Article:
Tuesday, December 11, 2007

Shit Happens

Yesterday I read this excellent post at sisu hockey, and it's moved me to chip in on the subject of plain old, unglamourous luck.

There is some grooviness surrounding save percentage at even strength, so today I'll take a couple of kicks at that, testing NHL players VS dice rollers. I ran this data a week ago, using 5v5 and 4v4 numbers only, and only when the goalies for both teams were on the ice. It's repeatable using a cut and paste of data from Desjardins' advanced hockey stats site, if you're a dab hand with Excel it should only take half an hour or so to do this sort of thing.


What I did with the NHL players:
  • Looked at a player, say Cogliano of the Oilers, and noted that he'd been on the ice at even strength for 13 goals against, and 148 shots against. That's a .912 EVsave% when he's been out there.
  • The Oilers on the whole, at the time, had a team EVsave% of .907 at that point.
  • If Cogliano had seen that .907 EVsave% behind him, he would have been on the ice for 13.8 goals against, round it up to 14.
  • So the expected goals against was 14, and the actual was 13. So Rooster Cogliano gets a -1 Diff-number from me here. Meaning that if we believe that he has no significant factor on the goalie's even strength save percentage, then he had been lucky to to the tune of 1 fewer goals against.
  • Do the same for everyone else in the league.

What I did with the dice rollers:

  • Cogliano gets an imaginary dice roller.
  • This dice roller gets 148 rolls of a die, that's the same number as the shots against that Cogs was on the ice for.
  • The die he uses is weighted so that it rolls one thru five 90.7% of the time, because that was the EVsave% of the Oilers overall. This is done using a simple script and a random number generator.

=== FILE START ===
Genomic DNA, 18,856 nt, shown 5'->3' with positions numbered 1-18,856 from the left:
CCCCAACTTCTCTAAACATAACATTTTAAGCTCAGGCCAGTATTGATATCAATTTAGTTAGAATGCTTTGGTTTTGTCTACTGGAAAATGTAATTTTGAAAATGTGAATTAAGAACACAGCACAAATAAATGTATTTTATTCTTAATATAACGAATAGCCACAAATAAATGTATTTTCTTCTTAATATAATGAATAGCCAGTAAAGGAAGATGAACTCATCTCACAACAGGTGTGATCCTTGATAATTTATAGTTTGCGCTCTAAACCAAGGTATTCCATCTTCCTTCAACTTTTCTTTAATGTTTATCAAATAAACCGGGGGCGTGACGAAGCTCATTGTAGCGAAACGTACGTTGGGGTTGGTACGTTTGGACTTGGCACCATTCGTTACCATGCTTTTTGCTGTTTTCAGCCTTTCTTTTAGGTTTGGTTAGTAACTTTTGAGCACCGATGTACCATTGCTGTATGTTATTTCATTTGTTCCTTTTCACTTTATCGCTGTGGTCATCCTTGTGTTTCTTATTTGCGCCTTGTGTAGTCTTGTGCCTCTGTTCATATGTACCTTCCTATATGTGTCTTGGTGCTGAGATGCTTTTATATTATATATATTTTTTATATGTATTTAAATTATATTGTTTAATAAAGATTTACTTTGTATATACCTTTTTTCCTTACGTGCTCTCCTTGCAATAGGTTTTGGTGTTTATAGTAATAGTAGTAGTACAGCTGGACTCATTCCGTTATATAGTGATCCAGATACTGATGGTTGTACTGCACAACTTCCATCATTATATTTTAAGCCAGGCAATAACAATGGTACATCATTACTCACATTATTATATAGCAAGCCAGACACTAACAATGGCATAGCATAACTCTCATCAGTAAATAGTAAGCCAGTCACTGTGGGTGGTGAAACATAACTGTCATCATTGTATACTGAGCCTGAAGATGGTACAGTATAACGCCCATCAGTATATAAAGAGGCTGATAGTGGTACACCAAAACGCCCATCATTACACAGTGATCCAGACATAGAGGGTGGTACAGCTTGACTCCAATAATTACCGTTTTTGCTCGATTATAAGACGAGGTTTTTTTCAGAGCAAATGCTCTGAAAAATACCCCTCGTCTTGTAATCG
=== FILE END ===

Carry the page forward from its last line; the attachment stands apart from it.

• Each time the dice roller rolled a six, it counted as a mock goal-against.
  • Repeat for the other 703 NHL skaters who have played a game this season, using their unique personal and team stats of course.

Finishing up:
  • Sum up the total number of players with a -1 Diff Number, like Cogliano.
  • And the number of guys with a -2 Diff-number, and a -3 etc. -10 through +10.
  • Do the same for the dice rollers.
  • Compare dice rollers to NHL players and be confused.
Both lines are going to be a bit bumpy and irregular. There is buggerall that you can do about that for the NHLers, but for the dice rollers you can repeat the exercise 100 times and take an average to smooth things out. So in the first iteration the dice rollers had 111 guys with a -1 Diff-number, like Cogliano did in the NHL world. The next iteration was 98, then 122, and on and on. The average of 100 iterations was 106.4 dice rollers with a -1 Diff-number, which is the difference btween how many sixes they rolled and the number of sixes we would have expected, knowing the weighting of the dice. Capiche?

Anyhow, the pretty picture:


You can click on the image to enlarge it. The blue line is the NHL players, so for example, there were about 80 players with 2 more EV-goals-against than would have been expected if they'd seen their team's average EVsave% behind them.

The pink line is the dice rollers, the average of the 100 seasons worth.

The area between the two is part randomness (we have 100 dice seasons, but only one NHL season after all), and partly the effect of players impacting shot quality as defenders, and partly the effect of the guys who play more against better shooters and play makers. That's a lot of theory competing for a tiny patch of real estate.